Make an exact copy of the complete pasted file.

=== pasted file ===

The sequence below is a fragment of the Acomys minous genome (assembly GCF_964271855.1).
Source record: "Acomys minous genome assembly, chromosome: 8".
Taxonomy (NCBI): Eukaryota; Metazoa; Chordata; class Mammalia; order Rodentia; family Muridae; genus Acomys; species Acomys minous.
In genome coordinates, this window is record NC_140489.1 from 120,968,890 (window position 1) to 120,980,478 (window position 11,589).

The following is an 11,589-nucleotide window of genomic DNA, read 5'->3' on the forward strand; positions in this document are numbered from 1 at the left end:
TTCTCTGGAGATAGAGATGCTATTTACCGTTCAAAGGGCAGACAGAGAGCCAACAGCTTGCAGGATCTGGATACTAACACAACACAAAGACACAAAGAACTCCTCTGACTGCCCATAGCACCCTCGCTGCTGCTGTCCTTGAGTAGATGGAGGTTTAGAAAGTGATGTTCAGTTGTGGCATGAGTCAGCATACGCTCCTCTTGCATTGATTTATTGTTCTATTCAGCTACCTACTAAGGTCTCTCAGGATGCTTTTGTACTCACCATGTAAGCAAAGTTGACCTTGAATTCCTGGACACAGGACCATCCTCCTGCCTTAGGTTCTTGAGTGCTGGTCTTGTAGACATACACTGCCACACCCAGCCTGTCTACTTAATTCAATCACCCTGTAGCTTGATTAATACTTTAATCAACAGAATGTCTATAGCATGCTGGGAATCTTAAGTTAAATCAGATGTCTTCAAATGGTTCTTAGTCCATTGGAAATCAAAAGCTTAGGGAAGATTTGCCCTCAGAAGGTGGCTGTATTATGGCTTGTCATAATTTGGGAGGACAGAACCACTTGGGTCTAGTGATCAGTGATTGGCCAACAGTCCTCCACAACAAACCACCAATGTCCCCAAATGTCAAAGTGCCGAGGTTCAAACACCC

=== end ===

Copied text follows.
The sequence below is a fragment of the Acomys minous genome (assembly GCF_964271855.1).
Source record: "Acomys minous genome assembly, chromosome: 8".
Taxonomy (NCBI): Eukaryota; Metazoa; Chordata; class Mammalia; order Rodentia; family Muridae; genus Acomys; species Acomys minous.
In genome coordinates, this window is record NC_140489.1 from 120,968,890 (window position 1) to 120,980,478 (window position 11,589).

The following is an 11,589-nucleotide window of genomic DNA, read 5'->3' on the forward strand; positions in this document are numbered from 1 at the left end:
TTCTCTGGAGATAGAGATGCTATTTACCGTTCAAAGGGCAGACAGAGAGCCAACAGCTTGCAGGATCTGGATACTAACACAACACAAAGACACAAAGAACTCCTCTGACTGCCCATAGCACCCTCGCTGCTGCTGTCCTTGAGTAGATGGAGGTTTAGAAAGTGATGTTCAGTTGTGGCATGAGTCAGCATACGCTCCTCTTGCATTGATTTATTGTTCTATTCAGCTACCTACTAAGGTCTCTCAGGATGCTTTTGTACTCACCATGTAAGCAAAGTTGACCTTGAATTCCTGGACACAGGACCATCCTCCTGCCTTAGGTTCTTGAGTGCTGGTCTTGTAGACATACACTGCCACACCCAGCCTGTCTACTTAATTCAATCACCCTGTAGCTTGATTAATACTTTAATCAACAGAATGTCTATAGCATGCTGGGAATCTTAAGTTAAATCAGATGTCTTCAAATGGTTCTTAGTCCATTGGAAATCAAAAGCTTAGGGAAGATTTGCCCTCAGAAGGTGGCTGTATTATGGCTTGTCATAATTTGGGAGGACAGAACCACTTGGGTCTAGTGATCAGTGATTGGCCAACAGTCCTCCACAACAAACCACCAATGTCCCCAAATGTCAAAGTGCCGAGGTTCAAACACCC